THE BLOG
12/12/2007 01:20 pm ET | Updated May 25, 2011

A Very Good Dog Who Taught Me Some New Tricks.

Read more strike coverage on the Huffington Post's writers' strike page.

I have learned a few tricks from my exceptionally sweet-natured dog, Trip, who is a three-legged pit-lab-something mix.

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He was given to me four years ago, when he was eight months old. I did not appreciate being given a three-legged dog, and resisted for a moment, but the actor Bradley Cooper, my pal and neighbor, insisted that this dog fit me. I fell in love -- but it was too late. Bradley took him back, but left him with me over a long weekend, because he could not take ALL his dogs (he has two others) to the beach hotel he was repairing too with his girlfriend at the time. By the time Bradley came back, I said I would keep him. Mr. Cooper let me twist in the wind for a sleepless night, (his intention all along), and then handed him over. We have been together since. Most nights.

When Mr. Cooper gave him to me, his name was Courage, which I rejected as too literal, and too dog-shelter-anointed. I was a basket case then, in shell-shock over the trifecta of the dissolution of a 12-year relationship, the awfulness of seeing my neighborhood covered in ash, horror and soldiers, and the death of my dad by a slow and nasty cancer which my brothers and mom and I got as close to as you can imagine. I had fled Tribeca for Venice, because it was fun there when I was a kid, was still horizontally oriented, and not as much part of Hollywood as the rest of the the dream-coast.

Trip (yeah, sorta short for tripod), has no idea that something is missing on him. He looks like he was borne out of a key party between a tame seal, a gentle fawn and a whacked-out kangaroo. He disarms all other dogs, no matter how aggressive. His tail seems like a propeller from a 1950s cartoon helicopter. He runs very fast for no reason, and flies between coasts, mildly drugged but thrilled, like someone from a Jackie Collins novel in first class when it used to be upstairs on Pan Am. His distinguishing feature is a profound and abiding emotionality. He gets sad, he gets happy, and most of the time those two things have to do with me and my Chekhovian moods. He tries to get me to go on walks, with great success. And on said walks, he often looks at me, and I swear to god, smiles like a goof, as if to say: "Hey, this is really really fun, Robbie, right, Robbie, huh!!?"

Trip has many friends, both human and canine. Actors love him in particular, because his level of adoration for them is off the charts. Perhaps he intuits my own.

Anyway, this is by way of sharing some of what he's taught me and what I am using from his lessons lately.

1. Be optimistic whenever possible. For instance, if your union is on strike, say, and you are looking to a terrible winter, try and share your toys. Like Trip does with the other dogs.

2. If something doesn't work, try another path. For instance, if the studio where you have a deal decides to force-majeur your smart-ass Huffingtonizing ass after you ask in print how the CEO of the corporation that owns said studio can look himself in the mirror, go find a new way to make stuff! Woof! Get your pals, and take your skills and your toys, and create a new market, a new forum, where you are your own boss (ie build your own on-line studio with the same wits that got a show on the air and in the top 20).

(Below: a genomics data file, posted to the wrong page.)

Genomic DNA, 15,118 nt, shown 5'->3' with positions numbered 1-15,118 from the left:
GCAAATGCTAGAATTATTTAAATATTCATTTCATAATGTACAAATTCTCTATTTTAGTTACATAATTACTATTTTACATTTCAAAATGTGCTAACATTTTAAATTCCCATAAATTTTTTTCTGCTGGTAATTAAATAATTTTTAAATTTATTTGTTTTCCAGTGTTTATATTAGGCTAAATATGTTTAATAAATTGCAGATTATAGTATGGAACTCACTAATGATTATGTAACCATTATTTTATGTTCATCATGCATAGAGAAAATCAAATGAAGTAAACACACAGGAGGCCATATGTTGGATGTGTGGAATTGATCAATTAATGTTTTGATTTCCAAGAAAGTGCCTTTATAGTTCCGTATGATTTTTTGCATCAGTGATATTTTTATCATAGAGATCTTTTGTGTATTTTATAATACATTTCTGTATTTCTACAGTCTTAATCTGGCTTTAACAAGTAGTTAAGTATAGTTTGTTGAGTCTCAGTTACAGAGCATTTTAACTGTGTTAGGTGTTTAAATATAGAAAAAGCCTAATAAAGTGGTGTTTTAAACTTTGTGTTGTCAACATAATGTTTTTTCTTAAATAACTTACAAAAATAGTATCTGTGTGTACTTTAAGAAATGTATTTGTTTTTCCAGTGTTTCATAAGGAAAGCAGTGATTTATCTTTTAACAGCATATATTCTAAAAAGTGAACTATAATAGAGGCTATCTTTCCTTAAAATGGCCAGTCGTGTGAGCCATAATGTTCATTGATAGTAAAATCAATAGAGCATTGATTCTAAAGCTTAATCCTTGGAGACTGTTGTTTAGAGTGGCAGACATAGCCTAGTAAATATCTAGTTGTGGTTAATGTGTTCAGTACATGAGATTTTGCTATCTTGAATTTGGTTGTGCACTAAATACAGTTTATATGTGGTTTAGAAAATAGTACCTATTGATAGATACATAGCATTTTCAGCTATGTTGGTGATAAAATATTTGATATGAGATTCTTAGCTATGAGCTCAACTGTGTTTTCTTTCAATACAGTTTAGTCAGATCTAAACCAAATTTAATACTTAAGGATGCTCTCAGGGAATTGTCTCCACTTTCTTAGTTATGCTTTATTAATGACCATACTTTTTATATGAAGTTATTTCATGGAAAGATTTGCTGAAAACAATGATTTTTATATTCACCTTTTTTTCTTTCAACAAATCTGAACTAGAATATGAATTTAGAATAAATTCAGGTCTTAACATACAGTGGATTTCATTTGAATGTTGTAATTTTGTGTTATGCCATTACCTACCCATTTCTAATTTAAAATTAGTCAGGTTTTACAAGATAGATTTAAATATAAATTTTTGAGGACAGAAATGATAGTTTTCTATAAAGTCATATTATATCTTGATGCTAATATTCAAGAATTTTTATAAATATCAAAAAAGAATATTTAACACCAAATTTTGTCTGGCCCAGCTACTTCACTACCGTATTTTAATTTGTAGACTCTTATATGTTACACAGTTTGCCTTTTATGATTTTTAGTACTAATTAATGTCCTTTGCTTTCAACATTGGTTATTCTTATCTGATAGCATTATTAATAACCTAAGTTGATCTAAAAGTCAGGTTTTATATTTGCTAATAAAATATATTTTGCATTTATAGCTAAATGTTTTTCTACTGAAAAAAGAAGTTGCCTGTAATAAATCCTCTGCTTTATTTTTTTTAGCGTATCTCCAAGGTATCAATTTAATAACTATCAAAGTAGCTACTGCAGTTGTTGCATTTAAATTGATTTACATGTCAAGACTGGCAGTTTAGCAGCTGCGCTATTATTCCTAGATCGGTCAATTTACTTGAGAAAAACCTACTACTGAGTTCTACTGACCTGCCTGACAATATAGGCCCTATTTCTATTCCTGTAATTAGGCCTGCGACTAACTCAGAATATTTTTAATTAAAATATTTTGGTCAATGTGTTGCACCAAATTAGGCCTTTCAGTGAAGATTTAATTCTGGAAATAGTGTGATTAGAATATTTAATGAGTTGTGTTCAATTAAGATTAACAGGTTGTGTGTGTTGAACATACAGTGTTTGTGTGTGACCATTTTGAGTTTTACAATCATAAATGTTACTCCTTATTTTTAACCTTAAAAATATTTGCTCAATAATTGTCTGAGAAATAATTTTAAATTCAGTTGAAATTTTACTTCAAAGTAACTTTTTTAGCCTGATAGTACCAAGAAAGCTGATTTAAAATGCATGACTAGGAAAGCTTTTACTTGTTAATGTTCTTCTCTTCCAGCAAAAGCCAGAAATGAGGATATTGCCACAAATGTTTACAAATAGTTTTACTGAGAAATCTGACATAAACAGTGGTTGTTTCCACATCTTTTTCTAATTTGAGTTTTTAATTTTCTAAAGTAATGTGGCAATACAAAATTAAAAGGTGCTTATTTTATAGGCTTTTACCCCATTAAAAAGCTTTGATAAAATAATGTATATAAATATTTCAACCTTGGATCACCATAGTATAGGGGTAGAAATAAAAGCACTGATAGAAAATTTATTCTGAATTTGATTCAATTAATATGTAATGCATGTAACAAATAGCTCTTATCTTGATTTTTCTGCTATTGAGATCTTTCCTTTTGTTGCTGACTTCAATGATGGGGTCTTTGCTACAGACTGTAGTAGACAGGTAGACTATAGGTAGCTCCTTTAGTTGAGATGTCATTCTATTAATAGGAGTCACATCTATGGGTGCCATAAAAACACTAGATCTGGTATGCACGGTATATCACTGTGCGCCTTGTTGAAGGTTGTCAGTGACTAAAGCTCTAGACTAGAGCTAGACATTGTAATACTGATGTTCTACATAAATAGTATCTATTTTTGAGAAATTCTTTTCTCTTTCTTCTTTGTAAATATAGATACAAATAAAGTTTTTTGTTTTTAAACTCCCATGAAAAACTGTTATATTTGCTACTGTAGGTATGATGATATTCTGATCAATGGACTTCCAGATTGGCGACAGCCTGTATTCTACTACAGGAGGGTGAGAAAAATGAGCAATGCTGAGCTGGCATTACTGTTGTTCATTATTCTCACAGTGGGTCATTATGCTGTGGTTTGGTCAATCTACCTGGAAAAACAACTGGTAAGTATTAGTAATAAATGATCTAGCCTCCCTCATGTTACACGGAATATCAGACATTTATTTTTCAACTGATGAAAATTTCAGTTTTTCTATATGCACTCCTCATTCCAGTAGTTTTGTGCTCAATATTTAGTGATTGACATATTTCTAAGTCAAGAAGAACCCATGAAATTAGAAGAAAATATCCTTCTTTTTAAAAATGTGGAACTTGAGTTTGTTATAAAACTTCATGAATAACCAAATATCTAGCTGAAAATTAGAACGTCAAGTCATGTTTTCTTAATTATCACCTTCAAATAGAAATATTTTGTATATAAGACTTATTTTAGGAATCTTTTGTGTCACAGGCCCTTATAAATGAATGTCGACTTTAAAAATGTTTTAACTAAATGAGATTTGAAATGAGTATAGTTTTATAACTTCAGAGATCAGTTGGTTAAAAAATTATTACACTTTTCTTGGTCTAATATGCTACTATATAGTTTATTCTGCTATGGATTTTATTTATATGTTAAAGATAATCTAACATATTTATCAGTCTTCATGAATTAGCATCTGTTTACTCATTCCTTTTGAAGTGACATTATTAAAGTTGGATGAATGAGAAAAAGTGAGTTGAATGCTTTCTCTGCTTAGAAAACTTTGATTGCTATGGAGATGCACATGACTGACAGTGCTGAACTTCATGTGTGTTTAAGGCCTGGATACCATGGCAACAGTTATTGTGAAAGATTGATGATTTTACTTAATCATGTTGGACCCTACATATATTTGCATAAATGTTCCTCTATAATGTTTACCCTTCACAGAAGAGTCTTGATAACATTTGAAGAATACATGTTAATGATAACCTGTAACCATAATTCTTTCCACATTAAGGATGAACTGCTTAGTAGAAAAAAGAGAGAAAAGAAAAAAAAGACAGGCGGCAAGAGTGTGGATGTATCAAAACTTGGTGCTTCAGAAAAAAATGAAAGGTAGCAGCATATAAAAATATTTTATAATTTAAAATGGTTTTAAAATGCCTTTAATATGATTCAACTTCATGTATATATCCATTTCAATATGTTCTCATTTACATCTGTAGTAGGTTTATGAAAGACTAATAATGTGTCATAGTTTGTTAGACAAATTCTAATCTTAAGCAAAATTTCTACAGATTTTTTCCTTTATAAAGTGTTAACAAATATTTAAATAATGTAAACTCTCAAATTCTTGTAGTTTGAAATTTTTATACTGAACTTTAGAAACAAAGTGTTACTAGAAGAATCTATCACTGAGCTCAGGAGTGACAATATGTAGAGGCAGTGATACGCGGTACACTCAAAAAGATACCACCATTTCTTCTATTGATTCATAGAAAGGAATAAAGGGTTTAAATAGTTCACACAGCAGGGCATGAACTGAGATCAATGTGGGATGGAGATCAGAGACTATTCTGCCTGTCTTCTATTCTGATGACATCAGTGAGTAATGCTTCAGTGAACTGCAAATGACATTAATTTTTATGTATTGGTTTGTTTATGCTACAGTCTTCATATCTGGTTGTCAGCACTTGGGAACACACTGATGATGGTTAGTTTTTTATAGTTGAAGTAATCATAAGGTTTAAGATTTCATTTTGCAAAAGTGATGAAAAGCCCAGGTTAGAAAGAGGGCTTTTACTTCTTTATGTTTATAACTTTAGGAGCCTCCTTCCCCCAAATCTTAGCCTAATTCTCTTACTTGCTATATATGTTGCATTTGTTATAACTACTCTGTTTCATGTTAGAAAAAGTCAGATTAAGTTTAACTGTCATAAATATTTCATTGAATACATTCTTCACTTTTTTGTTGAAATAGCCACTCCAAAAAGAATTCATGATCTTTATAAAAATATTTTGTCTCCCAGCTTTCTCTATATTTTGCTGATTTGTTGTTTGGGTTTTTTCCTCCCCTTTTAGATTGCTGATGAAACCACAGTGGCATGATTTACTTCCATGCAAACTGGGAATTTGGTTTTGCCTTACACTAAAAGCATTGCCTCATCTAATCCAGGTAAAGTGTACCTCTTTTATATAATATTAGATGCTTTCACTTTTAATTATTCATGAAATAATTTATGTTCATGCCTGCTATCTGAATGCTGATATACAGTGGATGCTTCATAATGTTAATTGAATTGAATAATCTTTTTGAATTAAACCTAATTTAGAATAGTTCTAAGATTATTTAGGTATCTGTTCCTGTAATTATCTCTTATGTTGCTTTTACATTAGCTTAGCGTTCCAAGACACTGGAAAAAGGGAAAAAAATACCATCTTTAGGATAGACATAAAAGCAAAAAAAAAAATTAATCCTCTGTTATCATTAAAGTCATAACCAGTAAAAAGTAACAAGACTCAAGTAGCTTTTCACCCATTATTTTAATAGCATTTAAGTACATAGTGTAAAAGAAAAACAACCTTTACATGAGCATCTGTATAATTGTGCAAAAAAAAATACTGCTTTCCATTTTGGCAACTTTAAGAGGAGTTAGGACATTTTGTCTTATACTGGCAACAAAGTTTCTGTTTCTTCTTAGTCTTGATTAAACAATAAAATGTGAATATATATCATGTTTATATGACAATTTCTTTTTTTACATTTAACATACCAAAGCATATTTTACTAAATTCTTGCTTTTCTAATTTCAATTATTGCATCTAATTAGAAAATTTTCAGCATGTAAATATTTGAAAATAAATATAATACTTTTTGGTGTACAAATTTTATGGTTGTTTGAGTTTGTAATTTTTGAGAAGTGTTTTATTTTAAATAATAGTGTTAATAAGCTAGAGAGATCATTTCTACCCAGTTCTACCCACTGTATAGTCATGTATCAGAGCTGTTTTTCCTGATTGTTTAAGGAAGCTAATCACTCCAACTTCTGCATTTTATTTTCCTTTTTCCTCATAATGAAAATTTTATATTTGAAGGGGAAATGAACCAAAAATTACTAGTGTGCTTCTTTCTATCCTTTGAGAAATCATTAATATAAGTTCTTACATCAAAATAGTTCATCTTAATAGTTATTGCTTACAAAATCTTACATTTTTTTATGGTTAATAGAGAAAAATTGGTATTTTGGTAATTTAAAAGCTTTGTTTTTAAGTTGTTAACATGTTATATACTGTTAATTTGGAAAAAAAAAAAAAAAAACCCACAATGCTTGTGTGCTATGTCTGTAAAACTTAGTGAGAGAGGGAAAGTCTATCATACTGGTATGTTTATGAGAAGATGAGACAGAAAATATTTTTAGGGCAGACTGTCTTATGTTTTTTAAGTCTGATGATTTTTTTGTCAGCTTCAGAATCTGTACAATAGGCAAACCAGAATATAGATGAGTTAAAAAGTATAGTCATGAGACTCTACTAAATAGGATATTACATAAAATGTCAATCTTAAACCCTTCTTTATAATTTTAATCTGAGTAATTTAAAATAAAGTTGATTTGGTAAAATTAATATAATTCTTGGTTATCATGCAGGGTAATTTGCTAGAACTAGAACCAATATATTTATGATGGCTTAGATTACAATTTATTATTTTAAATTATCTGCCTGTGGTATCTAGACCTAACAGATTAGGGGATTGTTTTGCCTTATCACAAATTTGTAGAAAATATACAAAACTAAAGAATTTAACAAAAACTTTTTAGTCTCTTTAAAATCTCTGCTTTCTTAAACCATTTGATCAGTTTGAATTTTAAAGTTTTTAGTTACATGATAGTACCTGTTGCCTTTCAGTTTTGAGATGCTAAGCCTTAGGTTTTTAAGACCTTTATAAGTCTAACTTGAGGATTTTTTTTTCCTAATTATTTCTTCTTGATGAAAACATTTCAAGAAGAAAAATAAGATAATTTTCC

3. Be persistent. Don't stop staring and hinting and wagging until the person you want to play with pays attention, but if they don't want to play, take a nap or chew on a bone.
If they still don't want to play -- wasn't meant to be and - look! Someone fun this way comes!

4. No need to be aggressive, a priori. But if you are attacked, let the pitbull flag fly. Show your muscle, show your teeth, and that should work. If not, and the bad faith ultimatum delivering big media guy - I mean - bad dog - keeps going, well then, "cry havoc and let slip the dogs of..".etc.

5. Remember your friends forever, forever, forever, and let them know that you love them and need them.

6. You have many friends. This is good. A blessing. We need friends. We really do. We need a best friend. A best friend can be silent and interested, and even just check in and smile now and then. They do not need to be entertained, but you need to be there for them in a fight, for instance, with a cartel of giant media-monster giants who have the manners of wildcats, the bellicosity of Tasmanian devils, and the cunning of wolverines.

7: When sleeping with a human, sometimes it's fun to lick them in the middle of the night for no reason, or get really, really, really close, especially in winter.

8: Exercise will save you. You need to be fit to fight, love, jump, picket, run, and so on.

9: A dog will always be a dog. Nothing less and often a lot more. So too will humans,
occasionally. Even your opponent.

These are some of the lessons I have learned from my dog Trip, who is courageous indeed despite the name change. The other night we heard field mice in my wall and he did look a little alarmed, I will admit. but it was sort of a skit he was doing. He is actually really funny, which is the best lesson of all.

Read more strike coverage on the Huffington Post's writers' strike page.